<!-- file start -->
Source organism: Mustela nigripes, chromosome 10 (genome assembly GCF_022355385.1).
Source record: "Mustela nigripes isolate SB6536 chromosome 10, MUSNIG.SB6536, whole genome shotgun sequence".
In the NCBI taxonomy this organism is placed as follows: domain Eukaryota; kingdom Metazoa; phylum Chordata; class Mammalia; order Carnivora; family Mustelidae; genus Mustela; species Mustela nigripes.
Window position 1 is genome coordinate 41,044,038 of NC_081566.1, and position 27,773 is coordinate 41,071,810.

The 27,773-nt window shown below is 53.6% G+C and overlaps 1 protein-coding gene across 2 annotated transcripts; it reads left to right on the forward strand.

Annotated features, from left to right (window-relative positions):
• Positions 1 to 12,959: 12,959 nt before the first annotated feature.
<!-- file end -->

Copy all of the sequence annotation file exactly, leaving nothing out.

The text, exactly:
Source organism: Mustela nigripes, chromosome 10 (genome assembly GCF_022355385.1).
Source record: "Mustela nigripes isolate SB6536 chromosome 10, MUSNIG.SB6536, whole genome shotgun sequence".
In the NCBI taxonomy this organism is placed as follows: domain Eukaryota; kingdom Metazoa; phylum Chordata; class Mammalia; order Carnivora; family Mustelidae; genus Mustela; species Mustela nigripes.
Window position 1 is genome coordinate 41,044,038 of NC_081566.1, and position 27,773 is coordinate 41,071,810.

The 27,773-nt window shown below is 53.6% G+C and overlaps 1 protein-coding gene across 2 annotated transcripts; it reads left to right on the forward strand.

Annotated features, from left to right (window-relative positions):
• Positions 1 to 12,959: 12,959 nt before the first annotated feature.